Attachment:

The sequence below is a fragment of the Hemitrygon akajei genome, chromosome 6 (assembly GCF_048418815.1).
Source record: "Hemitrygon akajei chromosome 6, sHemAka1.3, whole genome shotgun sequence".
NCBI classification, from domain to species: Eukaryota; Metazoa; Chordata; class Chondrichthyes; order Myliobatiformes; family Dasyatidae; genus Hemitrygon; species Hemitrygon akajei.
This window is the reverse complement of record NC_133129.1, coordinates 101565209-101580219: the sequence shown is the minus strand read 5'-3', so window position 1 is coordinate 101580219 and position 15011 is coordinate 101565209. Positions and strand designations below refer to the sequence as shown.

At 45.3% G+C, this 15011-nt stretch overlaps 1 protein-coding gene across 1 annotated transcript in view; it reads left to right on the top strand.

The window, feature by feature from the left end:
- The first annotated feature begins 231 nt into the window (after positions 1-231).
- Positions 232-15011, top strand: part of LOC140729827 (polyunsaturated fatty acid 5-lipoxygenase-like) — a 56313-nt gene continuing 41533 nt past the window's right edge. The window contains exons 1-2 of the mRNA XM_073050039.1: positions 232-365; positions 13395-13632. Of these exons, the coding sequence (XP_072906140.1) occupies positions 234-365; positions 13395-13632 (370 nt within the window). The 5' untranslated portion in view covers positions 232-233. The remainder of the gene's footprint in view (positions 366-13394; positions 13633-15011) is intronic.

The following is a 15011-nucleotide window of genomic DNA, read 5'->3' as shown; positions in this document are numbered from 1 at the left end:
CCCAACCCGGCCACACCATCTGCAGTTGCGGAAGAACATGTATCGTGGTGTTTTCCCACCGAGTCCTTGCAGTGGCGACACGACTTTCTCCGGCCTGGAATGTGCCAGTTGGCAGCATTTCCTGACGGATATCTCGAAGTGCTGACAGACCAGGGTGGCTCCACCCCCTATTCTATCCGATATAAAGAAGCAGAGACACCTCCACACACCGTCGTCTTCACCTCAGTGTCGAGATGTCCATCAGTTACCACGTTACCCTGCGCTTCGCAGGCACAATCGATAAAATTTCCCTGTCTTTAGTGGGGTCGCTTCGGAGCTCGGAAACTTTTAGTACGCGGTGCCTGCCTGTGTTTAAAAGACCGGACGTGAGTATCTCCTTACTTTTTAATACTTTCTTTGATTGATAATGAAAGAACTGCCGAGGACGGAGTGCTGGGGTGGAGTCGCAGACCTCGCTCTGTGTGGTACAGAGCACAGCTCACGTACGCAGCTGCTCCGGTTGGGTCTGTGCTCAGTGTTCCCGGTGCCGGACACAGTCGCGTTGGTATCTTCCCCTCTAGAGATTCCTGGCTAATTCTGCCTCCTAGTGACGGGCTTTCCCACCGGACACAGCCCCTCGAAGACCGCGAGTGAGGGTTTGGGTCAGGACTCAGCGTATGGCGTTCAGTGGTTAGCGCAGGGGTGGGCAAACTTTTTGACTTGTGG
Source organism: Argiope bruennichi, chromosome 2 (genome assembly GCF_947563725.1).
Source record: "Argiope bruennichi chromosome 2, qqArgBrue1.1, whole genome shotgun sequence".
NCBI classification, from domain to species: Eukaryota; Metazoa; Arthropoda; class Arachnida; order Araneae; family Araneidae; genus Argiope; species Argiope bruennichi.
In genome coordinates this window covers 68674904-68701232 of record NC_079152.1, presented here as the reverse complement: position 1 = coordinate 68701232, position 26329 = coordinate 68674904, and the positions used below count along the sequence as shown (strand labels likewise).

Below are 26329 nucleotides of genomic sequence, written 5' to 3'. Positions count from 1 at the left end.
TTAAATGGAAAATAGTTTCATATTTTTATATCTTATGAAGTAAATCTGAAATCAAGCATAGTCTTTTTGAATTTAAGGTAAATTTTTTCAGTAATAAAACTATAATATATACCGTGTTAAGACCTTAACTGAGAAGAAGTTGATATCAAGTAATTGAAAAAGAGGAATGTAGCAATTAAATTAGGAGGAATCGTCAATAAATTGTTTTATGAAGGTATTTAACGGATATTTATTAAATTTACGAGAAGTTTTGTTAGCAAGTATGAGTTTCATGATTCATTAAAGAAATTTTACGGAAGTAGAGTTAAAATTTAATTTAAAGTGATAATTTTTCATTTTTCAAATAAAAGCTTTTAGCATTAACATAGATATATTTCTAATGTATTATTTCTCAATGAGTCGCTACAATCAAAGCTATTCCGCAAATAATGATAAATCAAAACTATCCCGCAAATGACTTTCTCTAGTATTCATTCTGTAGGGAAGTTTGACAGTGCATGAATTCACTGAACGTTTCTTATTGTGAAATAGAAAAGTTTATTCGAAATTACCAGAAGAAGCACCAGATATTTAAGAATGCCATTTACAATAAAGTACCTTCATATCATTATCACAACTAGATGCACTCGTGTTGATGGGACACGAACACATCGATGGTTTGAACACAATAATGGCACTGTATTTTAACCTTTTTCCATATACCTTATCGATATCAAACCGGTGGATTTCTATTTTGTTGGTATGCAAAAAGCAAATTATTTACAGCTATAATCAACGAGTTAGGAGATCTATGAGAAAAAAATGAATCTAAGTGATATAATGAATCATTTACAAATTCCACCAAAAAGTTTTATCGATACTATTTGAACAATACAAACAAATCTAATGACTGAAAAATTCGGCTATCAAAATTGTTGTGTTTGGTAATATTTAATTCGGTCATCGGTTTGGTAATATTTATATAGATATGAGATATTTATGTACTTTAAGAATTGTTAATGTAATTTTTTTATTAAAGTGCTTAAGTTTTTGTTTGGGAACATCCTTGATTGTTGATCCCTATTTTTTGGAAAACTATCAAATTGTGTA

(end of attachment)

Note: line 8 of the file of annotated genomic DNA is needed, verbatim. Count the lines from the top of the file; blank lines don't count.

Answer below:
- Positions 232-15011, top strand: part of LOC140729827 (polyunsaturated fatty acid 5-lipoxygenase-like) — a 56313-nt gene continuing 41533 nt past the window's right edge. The window contains exons 1-2 of the mRNA XM_073050039.1: positions 232-365; positions 13395-13632. Of these exons, the coding sequence (XP_072906140.1) occupies positions 234-365; positions 13395-13632 (370 nt within the window). The 5' untranslated portion in view covers positions 232-233. The remainder of the gene's footprint in view (positions 366-13394; positions 13633-15011) is intronic.